Privacy groups are promising a fight before U.S. regulatory agencies if Microsoft’s offer to buy Yahoo for $44.6 billion is accepted, and the deal could face significant hurdles in Europe as well.
Microsoft announced that it sent an offer to Yahoo’s board of directors on Thursday, going public with the news Friday morning. Immediately, the executive directors of the Center for Digital Democracy (CDD) and the Electronic Privacy Information Center (EPIC) said the acquisition would raise serious privacy concerns.
CDD will press the U.S. Department of Justice, the Federal Trade Commission and Congress to “scrutinize this deal and impose the needed safeguards for it — and the industry,” said Jeffrey Chester, CDD’s executive director. CDD and EPIC tried to stop Google’s proposed acquisition of online ad service DoubleClick on privacy grounds before the FTC last year, but the FTC approved the deal in December.
The Microsoft-Yahoo deal, if consummated, would “create a powerful interactive Internet duopoly in online media,” Chester said. “Google and Microsoft will have inordinate power to shape the online communications marketplace, including journalism, entertainment and advertising. There are consequences to democratic societies everywhere, as two digital gatekeepers are likely to control how the Internet and other interactive media evolve.”
The proposed deal also underscores a need for new laws or regulations that protect consumer data, Chester added. “In an era when individuals are increasingly conducting their personal, social and political lives online, the corporations that control the digital experience will have a far-reaching influence over every aspect of society,” he said. “Consumers will be more vulnerable to having their personal information become the property of the GoogleClick’s and Microhoo’s.”
But the DOJ and FTC may have little grounds to oppose a Microsoft/Yahoo merger, said Professor Keith Hylton, who specializes in antitrust issues at the Boston University law school. While Microsoft and Yahoo compete in some areas, Microsoft could argue this a “vertical” merger that largely expands its online services, but largely doesn’t eliminate competition, he said.
“I think Microsoft is trying to ramp up in the online services/online ad revenue business,” Hylton said. “Microsoft is a small player in that area, and Google is a big player. This is a merger of two firms trying to compete against a big monster out there — Google.”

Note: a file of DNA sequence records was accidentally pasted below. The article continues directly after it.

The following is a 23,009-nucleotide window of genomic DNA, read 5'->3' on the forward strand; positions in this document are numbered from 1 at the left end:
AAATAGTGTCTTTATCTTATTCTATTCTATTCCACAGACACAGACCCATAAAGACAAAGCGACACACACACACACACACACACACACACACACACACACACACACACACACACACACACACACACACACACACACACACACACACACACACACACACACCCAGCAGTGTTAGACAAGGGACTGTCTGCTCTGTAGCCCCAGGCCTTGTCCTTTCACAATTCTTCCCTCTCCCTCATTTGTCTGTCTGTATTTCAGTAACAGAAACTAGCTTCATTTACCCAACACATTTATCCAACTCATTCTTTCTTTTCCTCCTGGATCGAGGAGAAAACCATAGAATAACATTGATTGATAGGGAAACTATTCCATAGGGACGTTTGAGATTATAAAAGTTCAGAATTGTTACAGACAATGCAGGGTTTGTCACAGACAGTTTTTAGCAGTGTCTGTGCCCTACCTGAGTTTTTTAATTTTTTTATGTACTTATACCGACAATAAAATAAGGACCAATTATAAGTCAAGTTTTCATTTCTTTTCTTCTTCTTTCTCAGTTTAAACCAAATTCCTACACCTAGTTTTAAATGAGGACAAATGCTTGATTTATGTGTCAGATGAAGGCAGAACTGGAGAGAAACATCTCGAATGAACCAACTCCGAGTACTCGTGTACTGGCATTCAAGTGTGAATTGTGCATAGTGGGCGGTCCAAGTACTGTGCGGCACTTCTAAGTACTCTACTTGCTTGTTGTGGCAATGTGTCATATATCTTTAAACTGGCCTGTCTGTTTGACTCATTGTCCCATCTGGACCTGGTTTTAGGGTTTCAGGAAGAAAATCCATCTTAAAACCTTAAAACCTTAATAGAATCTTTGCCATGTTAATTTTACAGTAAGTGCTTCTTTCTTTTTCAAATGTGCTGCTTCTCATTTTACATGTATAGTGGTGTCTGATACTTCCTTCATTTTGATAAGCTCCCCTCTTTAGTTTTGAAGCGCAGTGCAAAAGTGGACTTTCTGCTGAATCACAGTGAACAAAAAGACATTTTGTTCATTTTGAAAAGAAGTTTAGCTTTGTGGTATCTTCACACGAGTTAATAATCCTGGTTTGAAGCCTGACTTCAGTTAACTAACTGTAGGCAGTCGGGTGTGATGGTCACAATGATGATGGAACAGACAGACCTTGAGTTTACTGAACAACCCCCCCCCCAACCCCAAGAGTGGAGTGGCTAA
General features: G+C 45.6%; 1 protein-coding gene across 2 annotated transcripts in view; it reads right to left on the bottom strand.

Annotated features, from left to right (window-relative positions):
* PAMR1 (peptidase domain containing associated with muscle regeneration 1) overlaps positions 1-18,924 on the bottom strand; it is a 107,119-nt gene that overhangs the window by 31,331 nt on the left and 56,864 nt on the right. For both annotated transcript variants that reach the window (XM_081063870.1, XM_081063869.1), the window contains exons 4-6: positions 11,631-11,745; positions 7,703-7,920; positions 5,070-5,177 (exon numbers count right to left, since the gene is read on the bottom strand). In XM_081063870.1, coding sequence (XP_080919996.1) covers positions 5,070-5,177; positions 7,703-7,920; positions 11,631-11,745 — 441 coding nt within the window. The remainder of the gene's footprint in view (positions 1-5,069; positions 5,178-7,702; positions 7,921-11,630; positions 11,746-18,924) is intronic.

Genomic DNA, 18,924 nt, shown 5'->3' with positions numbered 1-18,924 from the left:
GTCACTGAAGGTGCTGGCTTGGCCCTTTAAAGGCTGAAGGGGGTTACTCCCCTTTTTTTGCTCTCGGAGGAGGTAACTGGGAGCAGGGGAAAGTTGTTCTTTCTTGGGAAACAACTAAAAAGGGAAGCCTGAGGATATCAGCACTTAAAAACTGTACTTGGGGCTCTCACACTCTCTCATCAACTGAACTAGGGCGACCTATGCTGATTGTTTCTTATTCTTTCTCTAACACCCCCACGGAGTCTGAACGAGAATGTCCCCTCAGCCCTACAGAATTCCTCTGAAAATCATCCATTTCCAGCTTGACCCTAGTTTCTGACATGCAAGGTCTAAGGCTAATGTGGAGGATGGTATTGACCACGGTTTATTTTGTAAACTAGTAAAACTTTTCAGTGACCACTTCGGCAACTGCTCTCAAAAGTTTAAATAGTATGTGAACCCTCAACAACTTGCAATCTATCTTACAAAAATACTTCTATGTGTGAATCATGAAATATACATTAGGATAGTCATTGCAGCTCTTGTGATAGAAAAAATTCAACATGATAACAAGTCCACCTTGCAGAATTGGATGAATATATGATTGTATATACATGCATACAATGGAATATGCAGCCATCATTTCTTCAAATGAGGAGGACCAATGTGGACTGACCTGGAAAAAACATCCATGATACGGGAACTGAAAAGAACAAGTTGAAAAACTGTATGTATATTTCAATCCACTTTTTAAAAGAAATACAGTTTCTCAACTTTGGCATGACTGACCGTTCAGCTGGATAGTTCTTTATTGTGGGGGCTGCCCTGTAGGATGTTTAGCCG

But the deal could face more hurdles in Europe. If the deal allows Microsoft to take components of Windows online, and “in the process increases Microsoft’s dominance of the market for PC operating systems,” then the European Commission would have to prohibit the deal, said an antitrust lawyer in Europe who asked not to be identified.
European Union merger rules prohibit dominant companies from increasing their dominance, the lawyer said.
The combined company would likely have to sell off an instant-messaging service, added a European Commission official familiar with the competition department. “I can’t see how Microsoft/Yahoo would be allowed to keep both instant-messaging services,” said the official, who also asked not to be identified.
Microsoft campaigned for federal regulators to block the Google-DoubleClick deal, partly on antitrust grounds. But Google argued the acquisition would join two companies operating in different online markets.
Last week, Judge Colleen Kollar-Kotelly of the U.S. District Court for the District of Columbia extended antitrust scrutiny of Microsoft for two years. But the U.S. government’s antitrust case against Microsoft was based on its desktop and server operating systems, not online services. If anything, the old antitrust case could help Microsoft make the case for approval of its acquisition of Yahoo, Hylton said.
“I assume Microsoft people can say, ‘Look, we’re already under a microscope, doesn’t this suggest we’re less likely to do anticompetitive things?'” Hylton said.
But a consolidating online market means users will have their data held by a small number of companies, said Professor Joseph Turow, at University of Pennsylvania school of communication.
“Microsoft’s decision to buy Yahoo is a direct result of the decision by the FTC to allow Google to purchase DoubleClick,” he said. “It is further evidence that despite the appearance of unlimited choice in the new media environment, people’s activities will be tracked and shaped by a very small number of companies who care far more about surveillance and targeted advertising than the public interest.”
The public needs to demand privacy scrutiny in the proposed deal, he said. “The federal government, which should have been the guardian of the public interest, has dropped the ball.”
(Additional reporting by Paul Meller in Brussels.)